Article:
When I finally finished, and was about to turn back for school, I noticed a small, crumpled piece of paper plastered to the bottom of my bike basket. The destination was smudged, and the stamp half ripped. I picked up the soggy piece of mail, and slowly examined it. I could make out the number 547 and the word Lane. The word before might have read Primrose or President. I pondered for a while, and I decided to deliver it. I would go to Primrose, which was 6 blocks away, and try to find the house.
I turned to the right and began to bike. The houses were grand. Towering windows, silky curtains, steel mailboxes. Nice cars parked in the road. An arch of of hanging orange and yellow tree branches beckoned me to stay, to stop to smell the blooming, colorful flowers. 
I continued on, turning left at the stop sign. The properties lost their grandeur. They displayed small, clean-cut grass lots, one-story homes, and metal mailboxes. Some houses welcomed me with small patches of flowers, or clean porches; while others turned me with trash-ridden yards.
And I continued to bike. My hope dwindled, and so did the houses. Tiny lots, tiny houses, and everything covered in dirt. Some cigarette stubs in the road, some trash littered on the ground. I couldn’t help but be reminded of my new home.
Finally I saw it. The crooked house number 527. It was an old, run-down place. The paint on the picket fence had peeled and faded. It shied from the challenge of protecting against invaders, and limped along in a line. Its gate sat agape, hanging awkwardly on its hinges. There was no standing mailbox, so I cautiously entered the property. Rocks were spewed about, not forming a straight pathway, and the yellowish, brown grass clumped and clustered. Weeds intermixed with the dry patches of grass, gradually conquering the land. 
The broken path led to a dirty porch, which covered the entire width of the house, a rather small distance. It hid a a wooden rocking chair, chipping from the years in the sun. Layers of dust had piled up near the door, and I was afraid to disturb the dirty organization. The doorway had no mailbox nor doorbell. Glaring at me with long sharp teeth and broken whiskers, the knocker threatened my hand. Deciding to use my knuckles, I gently tapped on the door, which shook on its hinges.
After impatiently waiting for a couple minutes, I turned away in distaste. I closed the gate behind me, and took a final look at the house. The broken fence partly contained the weedy lot, but the walls were covered with messy, dead vines. The windows were grimy, and had not been opened for years. From the gate, you could see the infestation of dust clinging to the porch and chair. They drooped from the weight, giving in to its commandment. The roof stooped too. It leaned forward, bent and haggard. The whole scene was from a black and white movie: colorless and old.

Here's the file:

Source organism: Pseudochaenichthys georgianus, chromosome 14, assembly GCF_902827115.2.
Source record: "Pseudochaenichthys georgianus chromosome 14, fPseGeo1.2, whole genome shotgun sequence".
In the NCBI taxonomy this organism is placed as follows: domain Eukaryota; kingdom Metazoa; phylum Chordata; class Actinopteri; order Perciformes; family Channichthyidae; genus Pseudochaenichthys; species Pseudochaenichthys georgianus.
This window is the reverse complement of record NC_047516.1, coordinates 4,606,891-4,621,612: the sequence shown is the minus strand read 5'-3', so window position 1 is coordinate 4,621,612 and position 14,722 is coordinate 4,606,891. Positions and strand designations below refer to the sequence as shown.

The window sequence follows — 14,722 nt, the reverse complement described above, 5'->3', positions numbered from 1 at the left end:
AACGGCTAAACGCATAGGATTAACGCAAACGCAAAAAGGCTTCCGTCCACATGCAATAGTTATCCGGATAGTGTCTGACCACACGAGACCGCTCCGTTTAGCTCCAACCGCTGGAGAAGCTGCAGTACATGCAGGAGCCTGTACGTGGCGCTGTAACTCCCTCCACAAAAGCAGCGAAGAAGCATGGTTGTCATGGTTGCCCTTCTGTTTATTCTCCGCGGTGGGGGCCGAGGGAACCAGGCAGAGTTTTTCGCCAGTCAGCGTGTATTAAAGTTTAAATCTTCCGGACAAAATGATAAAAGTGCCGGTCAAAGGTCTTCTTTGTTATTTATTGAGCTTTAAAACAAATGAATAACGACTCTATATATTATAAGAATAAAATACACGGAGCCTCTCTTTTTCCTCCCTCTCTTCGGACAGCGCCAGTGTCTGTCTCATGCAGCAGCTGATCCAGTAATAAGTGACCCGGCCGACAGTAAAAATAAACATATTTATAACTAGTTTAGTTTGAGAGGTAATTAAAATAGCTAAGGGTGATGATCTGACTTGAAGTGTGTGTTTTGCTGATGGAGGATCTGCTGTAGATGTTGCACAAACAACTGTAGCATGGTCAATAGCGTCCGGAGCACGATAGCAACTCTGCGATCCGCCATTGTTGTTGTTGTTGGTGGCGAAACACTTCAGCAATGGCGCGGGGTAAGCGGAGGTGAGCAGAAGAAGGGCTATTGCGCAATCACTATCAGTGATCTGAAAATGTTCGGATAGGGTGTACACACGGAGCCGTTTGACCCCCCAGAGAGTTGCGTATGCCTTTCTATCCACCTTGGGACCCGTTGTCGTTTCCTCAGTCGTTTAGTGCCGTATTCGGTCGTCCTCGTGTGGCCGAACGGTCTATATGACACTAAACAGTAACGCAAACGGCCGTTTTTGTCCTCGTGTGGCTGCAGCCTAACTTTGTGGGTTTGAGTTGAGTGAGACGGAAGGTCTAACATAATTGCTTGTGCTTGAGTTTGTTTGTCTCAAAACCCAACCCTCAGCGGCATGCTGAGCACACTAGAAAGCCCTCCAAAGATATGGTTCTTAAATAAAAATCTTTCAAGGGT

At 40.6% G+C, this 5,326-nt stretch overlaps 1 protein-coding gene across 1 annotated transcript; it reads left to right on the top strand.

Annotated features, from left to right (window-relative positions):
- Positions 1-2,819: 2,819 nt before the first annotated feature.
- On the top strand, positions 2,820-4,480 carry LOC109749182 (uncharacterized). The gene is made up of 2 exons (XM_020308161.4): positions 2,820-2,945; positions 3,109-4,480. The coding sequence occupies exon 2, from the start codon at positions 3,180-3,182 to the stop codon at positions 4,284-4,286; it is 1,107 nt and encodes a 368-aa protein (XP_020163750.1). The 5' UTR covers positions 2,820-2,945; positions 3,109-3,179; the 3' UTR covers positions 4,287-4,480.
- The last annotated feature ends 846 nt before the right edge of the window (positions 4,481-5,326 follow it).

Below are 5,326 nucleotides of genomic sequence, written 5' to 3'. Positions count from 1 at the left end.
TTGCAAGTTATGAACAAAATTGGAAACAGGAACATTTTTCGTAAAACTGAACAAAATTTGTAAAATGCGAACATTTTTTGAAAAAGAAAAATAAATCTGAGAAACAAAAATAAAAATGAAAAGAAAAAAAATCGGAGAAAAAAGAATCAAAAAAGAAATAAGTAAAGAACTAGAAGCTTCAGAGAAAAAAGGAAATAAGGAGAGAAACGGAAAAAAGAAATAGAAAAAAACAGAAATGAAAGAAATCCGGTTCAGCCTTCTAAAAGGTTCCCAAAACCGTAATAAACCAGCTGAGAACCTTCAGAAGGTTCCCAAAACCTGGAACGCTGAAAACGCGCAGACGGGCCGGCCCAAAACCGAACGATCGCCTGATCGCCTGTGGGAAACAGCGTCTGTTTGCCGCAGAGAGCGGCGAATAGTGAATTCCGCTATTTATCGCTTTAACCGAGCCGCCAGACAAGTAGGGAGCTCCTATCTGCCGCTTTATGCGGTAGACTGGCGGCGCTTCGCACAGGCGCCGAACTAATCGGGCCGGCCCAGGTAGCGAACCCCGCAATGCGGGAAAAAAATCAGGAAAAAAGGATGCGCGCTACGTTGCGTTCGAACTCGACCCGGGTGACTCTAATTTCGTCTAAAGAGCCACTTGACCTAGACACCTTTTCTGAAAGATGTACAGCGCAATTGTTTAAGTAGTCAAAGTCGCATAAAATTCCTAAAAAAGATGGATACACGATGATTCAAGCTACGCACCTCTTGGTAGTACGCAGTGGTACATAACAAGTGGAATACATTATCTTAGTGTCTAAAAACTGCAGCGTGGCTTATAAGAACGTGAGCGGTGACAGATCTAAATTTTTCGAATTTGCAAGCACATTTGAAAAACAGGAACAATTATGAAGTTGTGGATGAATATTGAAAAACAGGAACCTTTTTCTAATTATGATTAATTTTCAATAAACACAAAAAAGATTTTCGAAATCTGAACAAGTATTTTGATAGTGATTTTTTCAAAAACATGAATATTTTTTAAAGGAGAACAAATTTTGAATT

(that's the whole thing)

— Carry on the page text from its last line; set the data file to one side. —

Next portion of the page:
I almost turned away, when I caught glance of something in the back of my eye. An ancient woman was standing in the doorway.
I picked up my feet, rushed through the fence, and reached out with a smile. But I gasped in shock when I saw it- her.
The tall and thin woman stood in a long, almost clear, nightgown, gazing at me questioningly. Her cheekbones were gaunt and strong, and her lips were a very light purple. I felt that I could see through her glowing pale skin. Above her miniscule nose, rested a pair of blank, dark black eyes. They popped out of her face, beckoning for attention. But when I looked into them, I felt that I could see the darkest pits of hell.
I dropped the letter in the dirt, forming a soggy, muddy mess. Almost ripping the gate off its hinges, I threw it behind me and jumped on my bike. As I pedaled away, I knew I would never return.
Later that night, I told my mother that I had seen a very frightening house, and that it had terrified me. We cuddled in the small armchair; for the first time I was really in Jeopardy. I thought we would stay together, to fight off the cold. But, as was our new habit, my mother told me to go sleep in the pull-out bed. 
In that moment, I understood that the day’s events were a sign from the eternal clock that time would slowly wither and dry me, of my strength and happiness and friends and family, until all was left...well until all was left was that.
In bed, I swore to Him that when I grew old and dry and withered, I would look upon my hands and smile. Because I knew what I had built with them- my happiness, my love, my family- would be precious forever. And time would never steal that from me.